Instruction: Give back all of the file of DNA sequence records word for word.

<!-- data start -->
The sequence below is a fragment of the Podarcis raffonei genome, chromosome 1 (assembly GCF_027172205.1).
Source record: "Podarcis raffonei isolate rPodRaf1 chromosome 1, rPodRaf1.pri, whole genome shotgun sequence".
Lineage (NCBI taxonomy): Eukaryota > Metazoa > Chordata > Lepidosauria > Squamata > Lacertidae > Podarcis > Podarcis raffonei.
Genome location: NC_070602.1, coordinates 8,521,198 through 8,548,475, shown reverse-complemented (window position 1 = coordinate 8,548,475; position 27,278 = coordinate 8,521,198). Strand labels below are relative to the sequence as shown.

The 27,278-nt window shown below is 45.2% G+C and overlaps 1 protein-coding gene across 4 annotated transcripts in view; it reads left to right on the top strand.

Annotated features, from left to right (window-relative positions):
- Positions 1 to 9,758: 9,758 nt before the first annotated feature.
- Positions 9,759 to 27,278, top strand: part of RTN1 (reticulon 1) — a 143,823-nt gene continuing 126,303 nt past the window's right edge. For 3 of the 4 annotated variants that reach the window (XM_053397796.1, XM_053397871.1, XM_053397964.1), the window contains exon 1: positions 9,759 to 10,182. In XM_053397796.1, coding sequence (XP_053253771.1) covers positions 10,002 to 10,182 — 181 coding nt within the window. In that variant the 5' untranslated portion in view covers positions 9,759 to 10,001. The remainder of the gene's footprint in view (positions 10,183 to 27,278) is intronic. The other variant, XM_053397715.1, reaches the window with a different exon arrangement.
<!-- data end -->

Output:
The sequence below is a fragment of the Podarcis raffonei genome, chromosome 1 (assembly GCF_027172205.1).
Source record: "Podarcis raffonei isolate rPodRaf1 chromosome 1, rPodRaf1.pri, whole genome shotgun sequence".
Lineage (NCBI taxonomy): Eukaryota > Metazoa > Chordata > Lepidosauria > Squamata > Lacertidae > Podarcis > Podarcis raffonei.
Genome location: NC_070602.1, coordinates 8,521,198 through 8,548,475, shown reverse-complemented (window position 1 = coordinate 8,548,475; position 27,278 = coordinate 8,521,198). Strand labels below are relative to the sequence as shown.

The 27,278-nt window shown below is 45.2% G+C and overlaps 1 protein-coding gene across 4 annotated transcripts in view; it reads left to right on the top strand.

Annotated features, from left to right (window-relative positions):
- Positions 1 to 9,758: 9,758 nt before the first annotated feature.
- Positions 9,759 to 27,278, top strand: part of RTN1 (reticulon 1) — a 143,823-nt gene continuing 126,303 nt past the window's right edge. For 3 of the 4 annotated variants that reach the window (XM_053397796.1, XM_053397871.1, XM_053397964.1), the window contains exon 1: positions 9,759 to 10,182. In XM_053397796.1, coding sequence (XP_053253771.1) covers positions 10,002 to 10,182 — 181 coding nt within the window. In that variant the 5' untranslated portion in view covers positions 9,759 to 10,001. The remainder of the gene's footprint in view (positions 10,183 to 27,278) is intronic. The other variant, XM_053397715.1, reaches the window with a different exon arrangement.